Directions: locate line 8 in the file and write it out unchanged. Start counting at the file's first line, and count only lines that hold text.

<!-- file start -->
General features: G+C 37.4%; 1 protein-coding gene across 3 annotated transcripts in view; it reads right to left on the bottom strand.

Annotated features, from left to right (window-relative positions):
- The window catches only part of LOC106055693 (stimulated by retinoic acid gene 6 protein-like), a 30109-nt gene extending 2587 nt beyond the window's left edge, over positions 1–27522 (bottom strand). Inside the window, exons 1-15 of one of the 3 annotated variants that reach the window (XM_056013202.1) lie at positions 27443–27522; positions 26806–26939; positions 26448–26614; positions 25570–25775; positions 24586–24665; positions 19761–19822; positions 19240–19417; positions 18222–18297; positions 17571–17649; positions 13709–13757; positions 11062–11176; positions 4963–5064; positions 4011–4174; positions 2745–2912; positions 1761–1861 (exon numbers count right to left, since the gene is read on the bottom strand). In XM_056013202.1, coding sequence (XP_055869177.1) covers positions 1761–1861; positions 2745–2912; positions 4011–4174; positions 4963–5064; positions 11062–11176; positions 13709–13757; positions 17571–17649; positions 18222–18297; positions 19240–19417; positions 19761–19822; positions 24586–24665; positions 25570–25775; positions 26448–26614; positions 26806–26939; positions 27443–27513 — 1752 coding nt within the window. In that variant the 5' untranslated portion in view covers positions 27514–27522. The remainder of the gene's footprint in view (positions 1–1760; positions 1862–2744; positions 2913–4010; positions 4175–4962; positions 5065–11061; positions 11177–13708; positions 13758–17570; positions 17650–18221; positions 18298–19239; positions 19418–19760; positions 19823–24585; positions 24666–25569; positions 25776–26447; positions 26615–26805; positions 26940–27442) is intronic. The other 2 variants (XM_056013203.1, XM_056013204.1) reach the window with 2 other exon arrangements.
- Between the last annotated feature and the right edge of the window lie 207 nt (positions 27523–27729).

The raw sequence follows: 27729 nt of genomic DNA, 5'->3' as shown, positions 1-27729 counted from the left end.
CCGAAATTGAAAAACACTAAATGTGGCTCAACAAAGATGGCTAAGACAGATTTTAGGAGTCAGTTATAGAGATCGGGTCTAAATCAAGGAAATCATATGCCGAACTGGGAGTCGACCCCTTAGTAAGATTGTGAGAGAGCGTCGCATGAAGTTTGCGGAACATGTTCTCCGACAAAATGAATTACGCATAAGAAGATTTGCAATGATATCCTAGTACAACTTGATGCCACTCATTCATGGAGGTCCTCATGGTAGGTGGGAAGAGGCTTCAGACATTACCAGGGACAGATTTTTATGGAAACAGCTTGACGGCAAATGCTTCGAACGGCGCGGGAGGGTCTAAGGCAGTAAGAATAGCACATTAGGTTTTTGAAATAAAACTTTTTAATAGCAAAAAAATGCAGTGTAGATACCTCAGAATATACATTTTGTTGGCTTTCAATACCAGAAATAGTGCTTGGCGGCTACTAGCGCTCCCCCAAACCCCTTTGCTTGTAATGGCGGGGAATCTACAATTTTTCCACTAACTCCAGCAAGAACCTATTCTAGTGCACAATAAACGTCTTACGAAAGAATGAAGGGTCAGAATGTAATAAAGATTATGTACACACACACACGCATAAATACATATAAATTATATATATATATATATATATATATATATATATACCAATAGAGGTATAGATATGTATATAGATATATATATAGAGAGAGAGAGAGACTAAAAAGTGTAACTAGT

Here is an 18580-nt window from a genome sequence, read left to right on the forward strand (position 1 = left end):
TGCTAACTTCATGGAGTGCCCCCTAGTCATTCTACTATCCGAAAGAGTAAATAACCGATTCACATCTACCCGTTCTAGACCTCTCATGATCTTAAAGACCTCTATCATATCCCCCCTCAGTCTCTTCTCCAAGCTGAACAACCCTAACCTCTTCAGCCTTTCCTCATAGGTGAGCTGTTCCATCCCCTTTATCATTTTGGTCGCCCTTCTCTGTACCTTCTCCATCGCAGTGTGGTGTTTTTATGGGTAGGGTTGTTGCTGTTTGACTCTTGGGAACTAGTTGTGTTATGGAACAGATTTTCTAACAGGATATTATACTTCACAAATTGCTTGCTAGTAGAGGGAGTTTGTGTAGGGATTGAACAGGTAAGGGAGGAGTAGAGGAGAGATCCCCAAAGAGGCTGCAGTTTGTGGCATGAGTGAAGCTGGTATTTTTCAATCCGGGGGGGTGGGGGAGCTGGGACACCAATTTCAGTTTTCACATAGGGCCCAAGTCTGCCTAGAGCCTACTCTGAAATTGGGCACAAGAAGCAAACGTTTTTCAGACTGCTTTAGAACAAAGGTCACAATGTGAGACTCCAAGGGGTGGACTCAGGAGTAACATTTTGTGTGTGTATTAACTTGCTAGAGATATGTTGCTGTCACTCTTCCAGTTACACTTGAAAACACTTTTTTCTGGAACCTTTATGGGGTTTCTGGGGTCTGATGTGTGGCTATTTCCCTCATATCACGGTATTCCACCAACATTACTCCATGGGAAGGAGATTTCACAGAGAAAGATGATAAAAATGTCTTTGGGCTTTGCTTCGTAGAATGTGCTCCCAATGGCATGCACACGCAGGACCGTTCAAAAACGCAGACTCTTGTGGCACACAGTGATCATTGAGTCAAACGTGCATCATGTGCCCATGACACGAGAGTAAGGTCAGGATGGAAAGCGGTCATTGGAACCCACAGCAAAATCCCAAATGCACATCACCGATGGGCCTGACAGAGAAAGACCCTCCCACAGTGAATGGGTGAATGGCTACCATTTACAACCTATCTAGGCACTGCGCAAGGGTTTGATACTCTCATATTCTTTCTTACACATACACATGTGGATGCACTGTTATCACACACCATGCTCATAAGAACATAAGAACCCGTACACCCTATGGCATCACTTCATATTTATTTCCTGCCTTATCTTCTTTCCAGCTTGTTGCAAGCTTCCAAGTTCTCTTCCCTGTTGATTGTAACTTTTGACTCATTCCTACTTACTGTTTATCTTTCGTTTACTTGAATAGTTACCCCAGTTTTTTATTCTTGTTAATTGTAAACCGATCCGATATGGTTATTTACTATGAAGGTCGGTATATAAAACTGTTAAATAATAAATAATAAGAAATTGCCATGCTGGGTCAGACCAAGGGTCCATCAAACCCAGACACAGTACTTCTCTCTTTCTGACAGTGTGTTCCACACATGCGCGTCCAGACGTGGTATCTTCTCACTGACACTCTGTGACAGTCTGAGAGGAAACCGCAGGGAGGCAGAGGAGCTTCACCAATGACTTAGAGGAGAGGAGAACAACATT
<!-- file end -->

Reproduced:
TGCTAACTTCATGGAGTGCCCCCTAGTCATTCTACTATCCGAAAGAGTAAATAACCGATTCACATCTACCCGTTCTAGACCTCTCATGATCTTAAAGACCTCTATCATATCCCCCCTCAGTCTCTTCTCCAAGCTGAACAACCCTAACCTCTTCAGCCTTTCCTCATAGGTGAGCTGTTCCATCCCCTTTATCATTTTGGTCGCCCTTCTCTGTACCTTCTCCATCGCAGTGTGGTGTTTTTATGGGTAGGGTTGTTGCTGTTTGACTCTTGGGAACTAGTTGTGTTATGGAACAGATTTTCTAACAGGATATTATACTTCACAAATTGCTTGCTAGTAGAGGGAGTTTGTGTAGGGATTGAACAGGTAAGGGAGGAGTAGAGGAGAGATCCCCAAAGAGGCTGCAGTTTGTGGCATGAGTGAAGCTGGTATTTTTCAATCCGGGGGGGTGGGGGAGCTGGGACACCAATTTCAGTTTTCACATAGGGCCCAAGTCTGCCTAGAGCCTACTCTGAAATTGGGCACAAGAAGCAAACGTTTTTCAGACTGCTTTAGAACAAAGGTCACAATGTGAGACTCCAAGGGGTGGACTCAGGAGTAACATTTTGTGTGTGTATTAACTTGCTAGAGATATGTTGCTGTCACTCTTCCAGTTACACTTGAAAACACTTTTTTCTGGAACCTTTATGGGGTTTCTGGGGTCTGATGTGTGGCTATTTCCCTCATATCACGGTATTCCACCAACATTACTCCATGGGAAGGAGATTTCACAGAGAAAGATGATAAAAATGTCTTTGGGCTTTGCTTCGTAGAATGTGCTCCCAATGGCATGCACACGCAGGACCGTTCAAAAACGCAGACTCTTGTGGCACACAGTGATCATTGAGTCAAACGTGCATCATGTGCCCATGACACGAGAGTAAGGTCAGGATGGAAAGCGGTCATTGGAACCCACAGCAAAATCCCAAATGCACATCACCGATGGGCCTGACAGAGAAAGACCCTCCCACAGTGAATGGGTGAATGGCTACCATTTACAACCTATCTAGGCACTGCGCAAGGGTTTGATACTCTCATATTCTTTCTTACACATACACATGTGGATGCACTGTTATCACACACCATGCTCATAAGAACATAAGAACCCGTACACCCTATGGCATCACTTCATATTTATTTCCTGCCTTATCTTCTTTCCAGCTTGTTGCAAGCTTCCAAGTTCTCTTCCCTGTTGATTGTAACTTTTGACTCATTCCTACTTACTGTTTATCTTTCGTTTACTTGAATAGTTACCCCAGTTTTTTATTCTTGTTAATTGTAAACCGATCCGATATGGTTATTTACTATGAAGGTCGGTATATAAAACTGTTAAATAATAAATAATAAGAAATTGCCATGCTGGGTCAGACCAAGGGTCCATCAAACCCAGACACAGTACTTCTCTCTTTCTGACAGTGTGTTCCACACATGCGCGTCCAGACGTGGTATCTTCTCACTGACACTCTGTGACAGTCTGAGAGGAAACCGCAGGGAGGCAGAGGAGCTTCACCAATGACTTAGAGGAGAGGAGAACAACATT